By: Anna Bailey, senior reporter
January is the month when students pray for snow days. I hoped and prayed for one in my first year, but no such luck. I never got snow days in high school either, because—brace yourselves—I was homeschooled.
As a result, I can’t teach you snow day etiquette, but I can tell you how to talk to former homeschoolers. Actually, I can tell you how not to talk to them. I polled a few friends at the Homeschoolers Anonymous meetings and we came up with some particularly triggering phrases.
“Did you do school in your pajamas all the time?”
If we did, it’s a sore subject. There came a day when we realized we had to immediately develop a fashion sense.
If we didn’t, we’re either offended that mom made us wear clothes, or offended that you think we would wear pajamas all day.
“So, your mom was your favourite teacher?”
Surprise: some of us left the house sometimes. Or took classes online. Or at co-op’s and community colleges. But mom, if you’re reading this, you are my favourite.
“So, you never had exams?”
See above. While some homeschooling families are fairly casual, others get involved in many outside activities and learning communities. Assume most homeschooled kids you meet did as much or more school than you—not less—and your chances of a long life will increase.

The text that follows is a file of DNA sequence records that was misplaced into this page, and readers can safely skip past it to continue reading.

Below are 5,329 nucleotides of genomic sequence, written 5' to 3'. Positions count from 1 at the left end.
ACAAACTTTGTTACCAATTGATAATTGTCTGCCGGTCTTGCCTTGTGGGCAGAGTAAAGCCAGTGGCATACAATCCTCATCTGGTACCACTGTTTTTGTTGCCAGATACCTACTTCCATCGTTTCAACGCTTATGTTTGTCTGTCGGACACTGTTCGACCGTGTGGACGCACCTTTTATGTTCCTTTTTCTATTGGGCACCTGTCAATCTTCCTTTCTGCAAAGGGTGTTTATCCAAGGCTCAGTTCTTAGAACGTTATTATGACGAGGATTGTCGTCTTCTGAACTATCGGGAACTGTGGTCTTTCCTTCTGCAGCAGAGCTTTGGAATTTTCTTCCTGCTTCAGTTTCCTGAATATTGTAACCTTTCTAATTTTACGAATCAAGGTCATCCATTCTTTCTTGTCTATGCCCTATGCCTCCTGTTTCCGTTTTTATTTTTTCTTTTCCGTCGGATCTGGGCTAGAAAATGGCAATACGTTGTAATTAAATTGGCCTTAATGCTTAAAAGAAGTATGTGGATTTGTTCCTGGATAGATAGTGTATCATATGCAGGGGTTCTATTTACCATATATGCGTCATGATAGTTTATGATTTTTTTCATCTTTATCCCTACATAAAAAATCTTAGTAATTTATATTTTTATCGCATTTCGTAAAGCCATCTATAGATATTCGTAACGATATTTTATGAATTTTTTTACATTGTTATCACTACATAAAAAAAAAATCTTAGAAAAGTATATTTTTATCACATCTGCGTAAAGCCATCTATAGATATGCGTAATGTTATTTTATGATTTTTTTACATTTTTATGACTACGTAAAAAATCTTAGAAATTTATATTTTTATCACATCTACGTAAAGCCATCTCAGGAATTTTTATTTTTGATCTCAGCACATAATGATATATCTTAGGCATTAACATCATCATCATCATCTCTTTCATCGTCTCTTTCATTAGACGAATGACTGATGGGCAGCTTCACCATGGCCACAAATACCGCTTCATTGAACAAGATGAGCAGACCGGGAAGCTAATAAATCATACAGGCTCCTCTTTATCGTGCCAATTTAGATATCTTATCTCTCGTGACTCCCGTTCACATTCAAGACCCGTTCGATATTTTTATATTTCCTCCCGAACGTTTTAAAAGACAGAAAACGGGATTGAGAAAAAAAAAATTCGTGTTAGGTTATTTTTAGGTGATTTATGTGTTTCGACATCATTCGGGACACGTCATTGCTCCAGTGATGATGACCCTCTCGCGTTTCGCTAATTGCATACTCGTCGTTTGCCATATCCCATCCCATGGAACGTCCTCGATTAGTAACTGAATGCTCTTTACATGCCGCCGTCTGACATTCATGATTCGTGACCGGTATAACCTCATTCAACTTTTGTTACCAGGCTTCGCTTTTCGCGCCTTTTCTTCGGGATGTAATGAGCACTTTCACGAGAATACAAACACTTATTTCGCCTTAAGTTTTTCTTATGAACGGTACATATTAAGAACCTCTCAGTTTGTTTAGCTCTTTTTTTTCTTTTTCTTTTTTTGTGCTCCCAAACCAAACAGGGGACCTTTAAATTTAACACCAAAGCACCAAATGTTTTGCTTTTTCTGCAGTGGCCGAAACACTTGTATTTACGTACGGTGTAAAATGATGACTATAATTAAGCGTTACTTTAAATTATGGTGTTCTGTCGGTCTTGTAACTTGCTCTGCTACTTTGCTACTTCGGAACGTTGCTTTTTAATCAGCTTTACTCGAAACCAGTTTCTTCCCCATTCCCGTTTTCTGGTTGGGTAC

“How do you make friends?”
Who needs friends when you have seventeen siblings, twenty-five chickens, and a horse? Seriously though, after having to get through this awkward conversation each week, we were definitely capable of (trigger word alert) “socializing.”
“Did you just sleep all day?”
Has your mother ever let you sleep all day? That’s what I thought.
“So, is your mom your teacher, and your dad your principal? That’s hilarious!”
It was when we were five. We’re over it.
“Wait, what was lunch like?”
Well, sometimes when we couldn’t catch a deer, we just ate whatever was in the vegetable garden.
“You don’t look homeschooled at all!”
My jean skirt is in the laundry, sorry!
“I wish I was homeschooled!”
Sometimes flattering; usually to cover up one of the phrases above.
This one seems innocent. It is, in my experience, usually polite and even genuine. But no one wants to explain this to a total stranger in the middle of a swimming lesson, or in a change-room, or in a check-out lineup. Usually, the answer involves factors such as faith, money, and how the student learns best. The easy answer is “My parents decided before I was born and I’m not too traumatized yet.” But saying this out loud sounds vaguely cultish. So we suffer and keep practicing those social skills.
Can’t tell if the joke you’re making is original and funny? If it includes this phrase, we’ve heard it before. So if someone says to you this winter, “I’ve never had a snow day,” bite your tongue and pray for snow.